Practitioners in talk #Part10
:: Non-academic careers::
Practitioners in talk #Part 10
Many roads lead out of the BGHS. But where do paths lead to after the doctorate? In the summer semester, we talk to historians and sociologists who have taken up their profession outside the university. Christoph Karlheim spoke to us about his work as head of the “Innovation & Research” department at the Evangelisches Klinikum Bethel (EvKB).
Christoph Karlheim (second from left) and his colleague Gerrit Eliaß in front of the EvKB’s “Waldlaboratorium”.
Christoph, if you remember when you started your career: How did you find your way into the job?
Christoph Karlheim: During my doctorate, I had coaching advice in order to find out: Do I want to stay in the academic field? Or do I want to get out of science? If you have studied sociology like me and have a PhD in health sciences: What areas are there outside the university in which I can work? And do I want to go there? During my doctorate, for example, I worked on projects in which health insurance companies or the “Landeszentrum Gesundheit” (Regional Health Center) in North Rhine-Westphalia were involved, i.e. actors at the interfaces between scientific and practical fields. Before I defended my dissertation, I then started applying for postdoc positions because I thought: Well, you will definitely find something there. The coaching made it clear to me, however, that I would only accept a postdoc position if I couldn't find anything else. I then became aware that the EvKB had announced a position for a “research officer”. I still work at the EvKB today.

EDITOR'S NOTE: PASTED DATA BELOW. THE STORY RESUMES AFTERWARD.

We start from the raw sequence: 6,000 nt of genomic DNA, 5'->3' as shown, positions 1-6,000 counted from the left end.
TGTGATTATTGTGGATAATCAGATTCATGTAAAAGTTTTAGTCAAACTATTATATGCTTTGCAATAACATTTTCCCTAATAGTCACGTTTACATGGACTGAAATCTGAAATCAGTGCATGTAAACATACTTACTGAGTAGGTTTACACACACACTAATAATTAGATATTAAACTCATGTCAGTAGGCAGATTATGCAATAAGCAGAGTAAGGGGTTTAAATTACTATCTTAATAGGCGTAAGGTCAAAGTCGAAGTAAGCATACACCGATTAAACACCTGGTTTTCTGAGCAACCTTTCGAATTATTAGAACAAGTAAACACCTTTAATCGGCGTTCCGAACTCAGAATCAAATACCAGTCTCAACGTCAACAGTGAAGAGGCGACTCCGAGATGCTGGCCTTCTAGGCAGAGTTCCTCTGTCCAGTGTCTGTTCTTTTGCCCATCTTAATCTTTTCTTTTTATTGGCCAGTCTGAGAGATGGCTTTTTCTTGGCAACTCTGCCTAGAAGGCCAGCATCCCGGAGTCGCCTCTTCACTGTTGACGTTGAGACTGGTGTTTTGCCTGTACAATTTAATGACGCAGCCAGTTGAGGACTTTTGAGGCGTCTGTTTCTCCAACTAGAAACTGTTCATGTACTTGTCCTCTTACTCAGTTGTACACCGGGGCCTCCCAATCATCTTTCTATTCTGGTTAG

What does your work look like now?
Christoph Karlheim: When I started at the EvKB in November 2016, I had a position as research officer to support actors in the hospital in the application for research projects. In the meantime, this position in the EvKB has become a small department called “Innovation & Research”, in which I work with two colleagues. To give an example: An employee of the hospital has an idea for a scientific research project. Our task is then to find suitable funding institutions or programs, to assist in writing the project application, and to calculate the costs of the project with the departments involved. If I am familiar with the topic of a project – these are primarily health services research projects – I will also contribute to the content of the application. The initiative for research projects can also come from clients who want to carry out clinical studies on the use of drugs, medical devices, other new innovative processes or therapies with us.
What tips do you have for colleagues from sociology or history who are interested in a career in your profession?
Christoph Karlheim: From my perspective, it is very important for sociologists or historians which topics one has dealt with. So, if you have dealt with illness and health as a sociologist, for example, then you are qualified for many activities in this field. These do not necessarily have to be activities that have to do with research. For example, I know many sociologists who work for health insurance companies and who organize, coordinate or take on management and administrative tasks there. So, there are two questions that are important to clarify: What subject area am I interested in as a sociologist or historian? And how can I acquire additional skills in this area? Contacts are also madefrom there: You get them anyway when you are involved in a subject area.
Christoph, thank you for the conversation.
The interview was conducted by Ulf Ortmann
The complete conversation is available here (only in German):